Earlier this year Brisbane’s Gallery of Modern Art (GOMA) celebrated its 10th anniversary with an exhibition called Sugar Spin: you, me, art and everything. Unlike other exhibitions, there was no one focus – the sprawling, eclectic collection was the attraction itself.
“What was really special about Sugar Spin was it attracted over 600,000 people,” says Tarragh Cunningham, an assistant director at GOMA. “Almost all the art was from our existing collection, along with some specially commissioned work. It’s rare to have a collection strong enough to attract that kind of crowd, both locally and from overseas.”
Some of the works were intentionally arresting, like Carsten Höller’s giant “Left/Right Slide”, which sent visitors spiralling from the top floor of GOMA to the bottom level; or Nervescape V 2016 by Icelandic artist Hrafnhildur Arnardóttir (aka Shoplifter), who installed a lurid, colourful furry wall running down the spine of the gallery.
Cunningham says such bold, interactive works were a conscious inclusion to lure all-comers to the art gallery experience. “You could come and see Sugar Spin as a big party,” she says, “but then a few levels up, we had these beautiful tiny Japanese mourning broaches made of hair. Then Lee Mingwei’s work, Writing the unspoken, where visitors were encouraged to write letters to people who may not be around anymore. We wanted to show not everything is sugary. There’s also a dark side to celebration and ritual.”
GOMA recently launched another insight into a ritualistic pastime, though this one decidedly skewed towards popular culture. Marvel: Creating the Cinematic Universe is the first major Marvel exhibition in Australia – as well as the largest ever presented in an art gallery, anywhere in the world – and features more than 500 artworks from the Marvel archives and private collections, showcasing the transition of the universe’s iconic characters from comic book to screen.
Cunningham says the Marvel exhibition is part of the gallery’s larger embrace of popular culture as art. “We’re one of the only art museums with a dedicated cinema facility,” she says. “We have a long history of including film in our exhibitions, including our David Lynch exhibition in 2015.” While some might see Hollywood as having no place in a Brisbane art gallery, Cunningham says ties are closer than expected.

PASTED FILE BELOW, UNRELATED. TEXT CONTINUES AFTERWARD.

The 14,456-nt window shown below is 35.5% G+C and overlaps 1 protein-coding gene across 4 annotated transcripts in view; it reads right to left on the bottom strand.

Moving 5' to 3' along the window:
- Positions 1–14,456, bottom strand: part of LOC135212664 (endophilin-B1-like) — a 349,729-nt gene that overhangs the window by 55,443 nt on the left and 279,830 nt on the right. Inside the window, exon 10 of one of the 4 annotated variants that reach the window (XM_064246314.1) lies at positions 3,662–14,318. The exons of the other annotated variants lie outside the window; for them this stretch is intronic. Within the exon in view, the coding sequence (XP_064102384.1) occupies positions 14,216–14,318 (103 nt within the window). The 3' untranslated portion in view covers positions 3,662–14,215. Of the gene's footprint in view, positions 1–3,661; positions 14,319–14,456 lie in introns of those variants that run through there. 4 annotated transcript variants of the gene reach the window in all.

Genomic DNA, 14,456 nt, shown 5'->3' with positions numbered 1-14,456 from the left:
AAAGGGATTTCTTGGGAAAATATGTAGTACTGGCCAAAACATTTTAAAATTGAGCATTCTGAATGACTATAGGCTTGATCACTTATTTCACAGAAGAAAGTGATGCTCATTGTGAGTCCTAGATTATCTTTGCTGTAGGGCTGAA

“The film industry on the Gold Coast is huge,” she says. “We wanted to highlight the work we’ve been doing for a long time in film, as well as make a huge blockbuster exhibition to attract new people to the gallery.” GOMA’s confidence about presenting “huge blockbuster exhibitions” can be partly attributed to the gallery’s long-standing focus on art from the Asia-Pacific region – a relationship forged decades ago thanks to a partnership with the Queensland Art Gallery (GOMA’s neighbour and partner).
“We’ve been working in the Asia-Pacific since the early ’90s,” says Cunningham. “Because of that, we have strong relationships with a lot of emerging and established artists there. Some artists would be totally out of our price range now, but because we worked with them as emerging artists we still have that connection and can show their art. That’s because when the Queensland Art Gallery first started, they had the foresight to look to Asia rather than America or Europe – and that’s where most of the most exciting art is now coming from.”
This collection lies at the core of GOMA – evidenced by its incredibly popular Asia-Pacific Triennial (APT), which takes over the gallery every three years. Although the next APT isn’t until 2019, Cunningham says the gallery is already making plans. “Our APT exhibitions are what allows us to take the most risks and be the most creative,” says Cunningham. “They’re completely unique to GOMA.”
GOMA also encourages kids to get involved in the gallery – not as an afterthought but as a focus. “We work closely with the artists on our kids programs,” Cunningham says. “Our current one, Kate Beynon’s Friendly Beasts, is a look at Western and Eastern comic books, as well as lots of drawing and dancing – it’s a whole immersive environment where kids can make masks and perform music.” There are similar interactive options at the Marvel exhibition, including seven different spaces where people can do their own comic book drawing, use green screens, and include themselves in the experience.
Outside of standalone exhibitions, GOMA encourages participation both inside and out. To bookend GOMA's tenth year of operation, a major light installation will transform the facade of GOMA from early December. The artwork, by internationally renowned artist James Turrell, will become a permanent feature following the birthday celebrations.
Inside on Friday night's, GOMA's Up Late sessions regularly turn the gallery into a music venue, drawing local, national and international musicians of all stripes to perform, often making thematic links to a current exhibition. The shows have proven successful in drawing yet another demographic to the building. “Forty per cent of our visitors are aged under 24,” says Cunningham. “We have to be unique and exciting to cater to a young audience – and to keep up with them.”
In Cunningham’s opinion the gallery’s art isn’t restricted to music and visuals. “Do you know about our restaurant? I think it’s one of the best hidden secrets about GOMA,” she says. “We have this two-hatted restaurant people come specifically to the gallery for. You could come to a paid exhibition or just the free stuff, walk around the grounds on the river and then stay and have a meal.”
Locals might have become familiar with GOMA looming on the South Brisbane river bank since it was first constructed in 2006, but Cunningham thinks the gallery’s success remains in part due to its ability to constantly engage and provoke. “Risk taking is in Brisbane’s DNA,” says Cunningham. “It’s a city with a lot of energy. We want to surprise everyone who comes here.”